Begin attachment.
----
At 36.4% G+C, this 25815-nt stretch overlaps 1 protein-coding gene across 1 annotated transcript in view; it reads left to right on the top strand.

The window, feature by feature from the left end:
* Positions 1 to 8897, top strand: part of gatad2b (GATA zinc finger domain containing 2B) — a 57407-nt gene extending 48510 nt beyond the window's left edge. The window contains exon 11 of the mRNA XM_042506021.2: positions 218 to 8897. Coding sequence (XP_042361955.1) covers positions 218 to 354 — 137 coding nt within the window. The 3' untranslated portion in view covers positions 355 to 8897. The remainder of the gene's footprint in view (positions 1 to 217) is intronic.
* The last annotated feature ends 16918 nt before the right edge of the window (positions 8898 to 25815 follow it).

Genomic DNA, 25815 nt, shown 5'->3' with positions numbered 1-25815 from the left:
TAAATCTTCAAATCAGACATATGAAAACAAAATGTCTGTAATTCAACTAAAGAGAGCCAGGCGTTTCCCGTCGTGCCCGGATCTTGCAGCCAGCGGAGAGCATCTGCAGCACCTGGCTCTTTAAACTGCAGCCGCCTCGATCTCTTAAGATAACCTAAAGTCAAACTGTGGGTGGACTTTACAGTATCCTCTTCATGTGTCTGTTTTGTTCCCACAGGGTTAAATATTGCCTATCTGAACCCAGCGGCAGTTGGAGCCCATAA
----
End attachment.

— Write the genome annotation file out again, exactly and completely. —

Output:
At 36.4% G+C, this 25815-nt stretch overlaps 1 protein-coding gene across 1 annotated transcript in view; it reads left to right on the top strand.

The window, feature by feature from the left end:
* Positions 1 to 8897, top strand: part of gatad2b (GATA zinc finger domain containing 2B) — a 57407-nt gene extending 48510 nt beyond the window's left edge. The window contains exon 11 of the mRNA XM_042506021.2: positions 218 to 8897. Coding sequence (XP_042361955.1) covers positions 218 to 354 — 137 coding nt within the window. The 3' untranslated portion in view covers positions 355 to 8897. The remainder of the gene's footprint in view (positions 1 to 217) is intronic.
* The last annotated feature ends 16918 nt before the right edge of the window (positions 8898 to 25815 follow it).

Genomic DNA, 25815 nt, shown 5'->3' with positions numbered 1-25815 from the left:
TAAATCTTCAAATCAGACATATGAAAACAAAATGTCTGTAATTCAACTAAAGAGAGCCAGGCGTTTCCCGTCGTGCCCGGATCTTGCAGCCAGCGGAGAGCATCTGCAGCACCTGGCTCTTTAAACTGCAGCCGCCTCGATCTCTTAAGATAACCTAAAGTCAAACTGTGGGTGGACTTTACAGTATCCTCTTCATGTGTCTGTTTTGTTCCCACAGGGTTAAATATTGCCTATCTGAACCCAGCGGCAGTTGGAGCCCATAA